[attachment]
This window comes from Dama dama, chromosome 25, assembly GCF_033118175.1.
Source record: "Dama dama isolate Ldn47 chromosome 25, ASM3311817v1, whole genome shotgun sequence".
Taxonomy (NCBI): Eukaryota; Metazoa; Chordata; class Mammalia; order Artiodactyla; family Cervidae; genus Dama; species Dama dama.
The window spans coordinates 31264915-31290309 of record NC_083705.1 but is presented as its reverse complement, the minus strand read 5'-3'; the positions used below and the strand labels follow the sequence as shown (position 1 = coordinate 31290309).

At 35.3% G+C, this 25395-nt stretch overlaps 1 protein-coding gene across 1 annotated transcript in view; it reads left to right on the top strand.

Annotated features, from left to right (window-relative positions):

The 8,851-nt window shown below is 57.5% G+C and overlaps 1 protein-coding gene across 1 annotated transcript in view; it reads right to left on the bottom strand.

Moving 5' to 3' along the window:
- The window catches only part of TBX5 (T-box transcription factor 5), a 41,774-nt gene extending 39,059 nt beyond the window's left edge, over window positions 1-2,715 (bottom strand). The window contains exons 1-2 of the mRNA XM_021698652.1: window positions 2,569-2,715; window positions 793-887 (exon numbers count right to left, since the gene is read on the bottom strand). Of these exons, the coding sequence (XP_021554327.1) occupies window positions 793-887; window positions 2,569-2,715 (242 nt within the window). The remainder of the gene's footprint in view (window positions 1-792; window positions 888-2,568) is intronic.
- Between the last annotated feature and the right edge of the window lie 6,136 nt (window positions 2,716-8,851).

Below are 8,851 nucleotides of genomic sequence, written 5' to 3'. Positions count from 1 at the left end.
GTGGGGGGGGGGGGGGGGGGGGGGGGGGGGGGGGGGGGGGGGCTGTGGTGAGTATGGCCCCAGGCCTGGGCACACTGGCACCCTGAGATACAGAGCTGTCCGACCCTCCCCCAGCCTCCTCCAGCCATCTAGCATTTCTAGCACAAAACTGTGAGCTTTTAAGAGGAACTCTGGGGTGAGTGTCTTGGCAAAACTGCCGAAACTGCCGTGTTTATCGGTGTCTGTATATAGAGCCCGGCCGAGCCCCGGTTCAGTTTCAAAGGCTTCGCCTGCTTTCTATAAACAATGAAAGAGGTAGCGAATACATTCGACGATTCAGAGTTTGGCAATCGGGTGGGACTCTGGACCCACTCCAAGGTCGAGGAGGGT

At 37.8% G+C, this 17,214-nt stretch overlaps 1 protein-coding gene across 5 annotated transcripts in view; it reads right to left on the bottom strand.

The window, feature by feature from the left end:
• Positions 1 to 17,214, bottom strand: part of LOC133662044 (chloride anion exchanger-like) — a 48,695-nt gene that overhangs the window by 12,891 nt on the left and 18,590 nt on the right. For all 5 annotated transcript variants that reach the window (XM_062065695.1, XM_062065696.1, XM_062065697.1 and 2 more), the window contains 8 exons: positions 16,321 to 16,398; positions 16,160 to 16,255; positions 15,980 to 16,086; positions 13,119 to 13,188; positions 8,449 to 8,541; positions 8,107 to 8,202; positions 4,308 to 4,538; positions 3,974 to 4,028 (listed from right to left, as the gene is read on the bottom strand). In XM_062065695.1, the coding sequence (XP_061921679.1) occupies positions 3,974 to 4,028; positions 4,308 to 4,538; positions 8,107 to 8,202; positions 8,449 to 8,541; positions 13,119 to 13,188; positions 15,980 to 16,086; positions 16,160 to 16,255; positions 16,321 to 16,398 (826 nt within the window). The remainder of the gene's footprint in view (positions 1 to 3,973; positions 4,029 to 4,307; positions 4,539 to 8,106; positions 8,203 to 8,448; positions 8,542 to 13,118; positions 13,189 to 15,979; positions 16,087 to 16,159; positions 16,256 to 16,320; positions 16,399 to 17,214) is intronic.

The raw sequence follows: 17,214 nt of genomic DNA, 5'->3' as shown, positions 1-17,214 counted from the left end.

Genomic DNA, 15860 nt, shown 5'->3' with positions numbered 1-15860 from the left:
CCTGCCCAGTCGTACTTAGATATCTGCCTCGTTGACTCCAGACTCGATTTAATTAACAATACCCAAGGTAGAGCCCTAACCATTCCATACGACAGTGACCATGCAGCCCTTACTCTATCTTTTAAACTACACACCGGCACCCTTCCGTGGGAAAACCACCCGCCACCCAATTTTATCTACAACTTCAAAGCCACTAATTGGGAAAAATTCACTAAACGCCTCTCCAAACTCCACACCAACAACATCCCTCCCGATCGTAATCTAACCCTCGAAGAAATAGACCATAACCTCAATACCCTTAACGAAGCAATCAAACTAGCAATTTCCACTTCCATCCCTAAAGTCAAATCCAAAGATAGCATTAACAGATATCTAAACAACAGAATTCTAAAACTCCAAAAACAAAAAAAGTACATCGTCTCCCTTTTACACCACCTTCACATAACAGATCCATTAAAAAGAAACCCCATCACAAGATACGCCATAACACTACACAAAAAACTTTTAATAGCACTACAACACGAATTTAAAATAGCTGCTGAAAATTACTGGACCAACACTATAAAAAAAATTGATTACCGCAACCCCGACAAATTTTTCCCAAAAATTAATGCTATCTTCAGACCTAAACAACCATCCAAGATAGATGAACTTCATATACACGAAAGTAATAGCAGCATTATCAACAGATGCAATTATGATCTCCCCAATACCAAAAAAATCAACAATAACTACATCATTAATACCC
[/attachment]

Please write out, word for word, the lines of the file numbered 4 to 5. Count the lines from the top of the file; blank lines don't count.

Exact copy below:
The window spans coordinates 31264915-31290309 of record NC_083705.1 but is presented as its reverse complement, the minus strand read 5'-3'; the positions used below and the strand labels follow the sequence as shown (position 1 = coordinate 31290309).

At 35.3% G+C, this 25395-nt stretch overlaps 1 protein-coding gene across 1 annotated transcript in view; it reads left to right on the top strand.